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Gorbachev on His Legacy, and Obama's Chance to Lead an American Perestroika

The former Soviet leader on his push for a peaceful dissolution of the Russian empire, and his idea that the US should follow suit.

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MG: Gorbachev never had a guru. I've been involved in politics since 1955, after I finished university, when there was still hunger in my country as a result of World War II. I was formed by those times and by my participation in politics. In addition, I am an intellectually curious person by nature and I understood that many changes were necessary, and that it was necessary to think about them, even if it caused me discomfort. I began to carry out my own inner, spiritual perestroika--a perestroika in my personal views. Along the way, Russian literature and, in fact, all literature, European and American too, had a big influence on me. I was drawn especially to philosophy. And my wife, Raisa, who had read more philosophy than I had, was always there alongside me. I didn't just learn historical facts but tried to put them in a philosophical or conceptual framework.

I began to understand that society needed a new vision--that we must view the world with our eyes open, not just through our personal or private interests. That's how our new thinking of the 1980s began, when we understood that our old viewpoints were not working out. During the nuclear arms race, I was given a gift by an American, a little figure of a goose in flight. I still have it at my dacha. It is a goose that lives in the north of Russia in the summer and in the winter migrates to America. It does that every year regardless of what's happening, on the ground, between you and us. That was the point of this gift and that's why I'm telling you about it.

KVH/SFC: Listening to you, it seems that you became a political heretic in your country.

MG: I think that is true. I want to add that I know America well now, having given speeches to large audiences there regularly. Three years ago I was speaking in the Midwest, and an American asked me this question: "The situation in the United States is developing in a way that alarms us greatly. What would you advise us to do?" I said, "Giving advice, especially to Americans, is not for me." But I did say one general thing: that it seems to me that America needs its own American perestroika. Not ours. We needed ours, but you need yours. The entire audience stood and clapped for five minutes.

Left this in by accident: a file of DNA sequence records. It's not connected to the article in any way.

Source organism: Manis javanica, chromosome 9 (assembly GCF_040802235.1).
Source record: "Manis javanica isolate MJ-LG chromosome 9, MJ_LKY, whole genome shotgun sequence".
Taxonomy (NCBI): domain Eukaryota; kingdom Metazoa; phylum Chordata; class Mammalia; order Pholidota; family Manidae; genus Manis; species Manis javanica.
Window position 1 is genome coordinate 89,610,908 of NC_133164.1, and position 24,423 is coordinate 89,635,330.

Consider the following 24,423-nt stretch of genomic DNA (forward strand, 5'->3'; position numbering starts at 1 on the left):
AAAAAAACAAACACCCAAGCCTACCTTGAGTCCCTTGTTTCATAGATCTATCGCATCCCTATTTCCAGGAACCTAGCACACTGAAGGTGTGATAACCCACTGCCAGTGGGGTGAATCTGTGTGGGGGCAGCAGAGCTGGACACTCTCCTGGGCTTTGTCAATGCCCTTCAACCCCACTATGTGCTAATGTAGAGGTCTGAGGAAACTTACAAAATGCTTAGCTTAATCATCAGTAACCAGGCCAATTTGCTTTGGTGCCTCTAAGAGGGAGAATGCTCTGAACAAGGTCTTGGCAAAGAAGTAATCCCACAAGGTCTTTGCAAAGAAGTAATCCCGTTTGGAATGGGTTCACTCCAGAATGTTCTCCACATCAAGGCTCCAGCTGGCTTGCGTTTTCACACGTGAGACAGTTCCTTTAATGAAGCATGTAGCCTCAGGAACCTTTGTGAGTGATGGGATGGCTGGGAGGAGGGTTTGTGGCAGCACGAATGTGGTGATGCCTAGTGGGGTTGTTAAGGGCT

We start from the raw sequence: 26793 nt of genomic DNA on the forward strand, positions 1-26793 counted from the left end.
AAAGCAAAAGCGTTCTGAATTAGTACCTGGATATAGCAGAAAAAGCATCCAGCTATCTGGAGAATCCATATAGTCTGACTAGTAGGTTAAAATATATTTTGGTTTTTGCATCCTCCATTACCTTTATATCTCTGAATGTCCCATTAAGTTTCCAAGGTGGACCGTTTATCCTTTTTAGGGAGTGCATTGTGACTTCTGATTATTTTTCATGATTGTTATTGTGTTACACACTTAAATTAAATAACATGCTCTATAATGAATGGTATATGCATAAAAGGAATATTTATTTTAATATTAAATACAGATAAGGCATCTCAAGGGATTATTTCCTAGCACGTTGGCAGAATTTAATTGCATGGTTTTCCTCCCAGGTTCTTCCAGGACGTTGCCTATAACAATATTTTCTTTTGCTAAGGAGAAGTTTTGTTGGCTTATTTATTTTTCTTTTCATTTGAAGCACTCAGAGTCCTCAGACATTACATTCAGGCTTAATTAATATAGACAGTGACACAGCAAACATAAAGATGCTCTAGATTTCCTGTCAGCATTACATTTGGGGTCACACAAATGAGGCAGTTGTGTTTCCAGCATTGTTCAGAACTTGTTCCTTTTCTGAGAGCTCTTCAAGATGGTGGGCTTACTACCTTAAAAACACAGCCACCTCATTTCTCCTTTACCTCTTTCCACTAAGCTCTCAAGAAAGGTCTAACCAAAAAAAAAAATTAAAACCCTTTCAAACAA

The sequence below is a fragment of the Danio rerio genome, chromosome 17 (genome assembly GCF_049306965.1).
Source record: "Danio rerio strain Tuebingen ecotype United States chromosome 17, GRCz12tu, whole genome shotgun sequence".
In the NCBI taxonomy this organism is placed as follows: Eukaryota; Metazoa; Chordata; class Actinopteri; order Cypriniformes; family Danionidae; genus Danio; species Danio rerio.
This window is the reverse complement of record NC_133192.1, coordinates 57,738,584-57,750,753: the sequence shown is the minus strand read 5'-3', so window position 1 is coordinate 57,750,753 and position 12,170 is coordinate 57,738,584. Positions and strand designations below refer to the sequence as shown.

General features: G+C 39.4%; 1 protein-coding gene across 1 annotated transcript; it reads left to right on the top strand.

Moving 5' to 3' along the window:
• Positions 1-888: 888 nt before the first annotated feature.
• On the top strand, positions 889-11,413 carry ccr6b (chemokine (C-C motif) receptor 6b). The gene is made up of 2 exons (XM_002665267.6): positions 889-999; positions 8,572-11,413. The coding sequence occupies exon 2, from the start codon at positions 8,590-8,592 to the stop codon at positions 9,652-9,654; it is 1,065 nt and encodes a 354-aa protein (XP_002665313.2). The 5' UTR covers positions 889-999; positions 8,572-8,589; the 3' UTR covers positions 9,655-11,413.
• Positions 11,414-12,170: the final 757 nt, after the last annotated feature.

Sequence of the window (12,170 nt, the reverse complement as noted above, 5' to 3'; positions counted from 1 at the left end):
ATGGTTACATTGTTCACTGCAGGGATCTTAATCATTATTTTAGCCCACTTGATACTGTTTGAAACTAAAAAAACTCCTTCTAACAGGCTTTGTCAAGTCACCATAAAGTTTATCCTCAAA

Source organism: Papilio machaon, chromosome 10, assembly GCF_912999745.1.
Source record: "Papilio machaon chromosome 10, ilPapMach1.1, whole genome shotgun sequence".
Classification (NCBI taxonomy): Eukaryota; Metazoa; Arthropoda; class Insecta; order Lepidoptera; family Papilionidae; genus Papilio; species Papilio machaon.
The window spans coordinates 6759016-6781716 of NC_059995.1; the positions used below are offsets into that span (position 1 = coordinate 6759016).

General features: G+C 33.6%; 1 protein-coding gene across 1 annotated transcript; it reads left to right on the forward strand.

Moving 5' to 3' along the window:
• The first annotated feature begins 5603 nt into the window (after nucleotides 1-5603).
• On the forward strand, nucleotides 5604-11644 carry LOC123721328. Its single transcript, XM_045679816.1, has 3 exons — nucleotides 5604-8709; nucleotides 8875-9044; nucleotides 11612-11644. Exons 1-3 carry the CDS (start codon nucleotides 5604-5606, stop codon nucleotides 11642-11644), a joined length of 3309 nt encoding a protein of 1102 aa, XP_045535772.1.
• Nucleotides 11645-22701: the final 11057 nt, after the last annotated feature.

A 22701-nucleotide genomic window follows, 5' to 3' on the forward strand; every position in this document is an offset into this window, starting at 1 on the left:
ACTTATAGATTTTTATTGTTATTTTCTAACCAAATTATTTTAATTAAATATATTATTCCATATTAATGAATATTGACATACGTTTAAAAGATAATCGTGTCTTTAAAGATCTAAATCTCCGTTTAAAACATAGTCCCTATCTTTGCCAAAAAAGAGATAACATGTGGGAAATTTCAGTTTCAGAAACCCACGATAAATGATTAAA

KVH/SFC: And do you think President Obama will be the leader of such an American perestroika?

MG: As far as I know, Americans did not make a mistake in electing him. Barack Obama is capable of leading your society on a very high level and of understanding it better than any political figure I know. He is an educated person with a highly developed capacity for dialogue, and that too is very important. So I congratulate you.

Katrina vanden Heuvel is Editor and Publisher of The Nation. She is the co-editor of Taking Back America--And Taking Down The Radical Right (NationBooks, 2004). Stephen F. Cohen, professor of Russian studies at New York University, is the author (with Katrina vanden Heuvel) of Voices of Glasnost: Conversations With Gorbachev's Reformers, Failed Crusade: America and the Tragedy of Post-Communist Russia (both Norton) and, most recently, Soviet Fates and Lost Alternatives: From Stalinism to the New Cold War (Columbia).

 
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